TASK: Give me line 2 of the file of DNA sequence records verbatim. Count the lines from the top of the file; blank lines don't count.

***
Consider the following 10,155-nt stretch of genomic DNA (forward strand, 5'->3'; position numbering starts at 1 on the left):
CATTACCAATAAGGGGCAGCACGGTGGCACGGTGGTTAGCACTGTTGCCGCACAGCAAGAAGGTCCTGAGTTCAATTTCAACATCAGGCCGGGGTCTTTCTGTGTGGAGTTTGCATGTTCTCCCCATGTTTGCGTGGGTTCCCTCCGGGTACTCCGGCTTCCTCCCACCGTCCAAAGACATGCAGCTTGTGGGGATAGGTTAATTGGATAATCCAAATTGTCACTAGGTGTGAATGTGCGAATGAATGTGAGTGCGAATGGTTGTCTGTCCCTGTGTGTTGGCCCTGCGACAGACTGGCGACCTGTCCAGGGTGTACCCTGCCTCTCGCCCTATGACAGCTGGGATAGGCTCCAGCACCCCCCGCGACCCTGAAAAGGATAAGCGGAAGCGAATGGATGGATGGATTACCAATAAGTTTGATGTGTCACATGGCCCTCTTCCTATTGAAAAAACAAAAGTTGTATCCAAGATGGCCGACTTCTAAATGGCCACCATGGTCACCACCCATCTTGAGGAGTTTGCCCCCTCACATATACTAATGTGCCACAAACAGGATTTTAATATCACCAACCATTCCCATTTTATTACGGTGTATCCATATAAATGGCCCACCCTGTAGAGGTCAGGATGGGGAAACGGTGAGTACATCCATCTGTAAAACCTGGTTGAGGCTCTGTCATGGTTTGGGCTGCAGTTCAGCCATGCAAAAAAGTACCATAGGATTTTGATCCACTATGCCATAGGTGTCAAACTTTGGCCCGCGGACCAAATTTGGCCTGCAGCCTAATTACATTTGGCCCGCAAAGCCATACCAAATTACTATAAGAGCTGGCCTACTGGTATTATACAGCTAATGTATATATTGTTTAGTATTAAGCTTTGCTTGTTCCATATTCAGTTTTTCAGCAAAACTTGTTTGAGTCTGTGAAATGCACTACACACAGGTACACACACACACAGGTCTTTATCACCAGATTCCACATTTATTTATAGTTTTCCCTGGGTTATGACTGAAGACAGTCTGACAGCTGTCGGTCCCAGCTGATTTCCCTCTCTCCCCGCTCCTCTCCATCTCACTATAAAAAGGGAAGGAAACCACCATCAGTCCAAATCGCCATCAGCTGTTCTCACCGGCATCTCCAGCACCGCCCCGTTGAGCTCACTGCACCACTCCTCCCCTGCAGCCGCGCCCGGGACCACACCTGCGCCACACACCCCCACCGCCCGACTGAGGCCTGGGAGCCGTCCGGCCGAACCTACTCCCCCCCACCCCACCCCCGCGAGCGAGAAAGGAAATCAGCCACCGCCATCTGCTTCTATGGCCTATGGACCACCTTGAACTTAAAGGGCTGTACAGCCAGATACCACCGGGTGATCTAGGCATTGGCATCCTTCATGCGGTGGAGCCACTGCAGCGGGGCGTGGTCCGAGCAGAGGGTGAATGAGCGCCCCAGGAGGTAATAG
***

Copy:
CATTACCAATAAGGGGCAGCACGGTGGCACGGTGGTTAGCACTGTTGCCGCACAGCAAGAAGGTCCTGAGTTCAATTTCAACATCAGGCCGGGGTCTTTCTGTGTGGAGTTTGCATGTTCTCCCCATGTTTGCGTGGGTTCCCTCCGGGTACTCCGGCTTCCTCCCACCGTCCAAAGACATGCAGCTTGTGGGGATAGGTTAATTGGATAATCCAAATTGTCACTAGGTGTGAATGTGCGAATGAATGTGAGTGCGAATGGTTGTCTGTCCCTGTGTGTTGGCCCTGCGACAGACTGGCGACCTGTCCAGGGTGTACCCTGCCTCTCGCCCTATGACAGCTGGGATAGGCTCCAGCACCCCCCGCGACCCTGAAAAGGATAAGCGGAAGCGAATGGATGGATGGATTACCAATAAGTTTGATGTGTCACATGGCCCTCTTCCTATTGAAAAAACAAAAGTTGTATCCAAGATGGCCGACTTCTAAATGGCCACCATGGTCACCACCCATCTTGAGGAGTTTGCCCCCTCACATATACTAATGTGCCACAAACAGGATTTTAATATCACCAACCATTCCCATTTTATTACGGTGTATCCATATAAATGGCCCACCCTGTAGAGGTCAGGATGGGGAAACGGTGAGTACATCCATCTGTAAAACCTGGTTGAGGCTCTGTCATGGTTTGGGCTGCAGTTCAGCCATGCAAAAAAGTACCATAGGATTTTGATCCACTATGCCATAGGTGTCAAACTTTGGCCCGCGGACCAAATTTGGCCTGCAGCCTAATTACATTTGGCCCGCAAAGCCATACCAAATTACTATAAGAGCTGGCCTACTGGTATTATACAGCTAATGTATATATTGTTTAGTATTAAGCTTTGCTTGTTCCATATTCAGTTTTTCAGCAAAACTTGTTTGAGTCTGTGAAATGCACTACACACAGGTACACACACACACAGGTCTTTATCACCAGATTCCACATTTATTTATAGTTTTCCCTGGGTTATGACTGAAGACAGTCTGACAGCTGTCGGTCCCAGCTGATTTCCCTCTCTCCCCGCTCCTCTCCATCTCACTATAAAAAGGGAAGGAAACCACCATCAGTCCAAATCGCCATCAGCTGTTCTCACCGGCATCTCCAGCACCGCCCCGTTGAGCTCACTGCACCACTCCTCCCCTGCAGCCGCGCCCGGGACCACACCTGCGCCACACACCCCCACCGCCCGACTGAGGCCTGGGAGCCGTCCGGCCGAACCTACTCCCCCCCACCCCACCCCCGCGAGCGAGAAAGGAAATCAGCCACCGCCATCTGCTTCTATGGCCTATGGACCACCTTGAACTTAAAGGGCTGTACAGCCAGATACCACCGGGTGATCTAGGCATTGGCATCCTTCATGCGGTGGAGCCACTGCAGCGGGGCGTGGTCCGAGCAGAGGGTGAATGAGCGCCCCAGGAGGTAATAG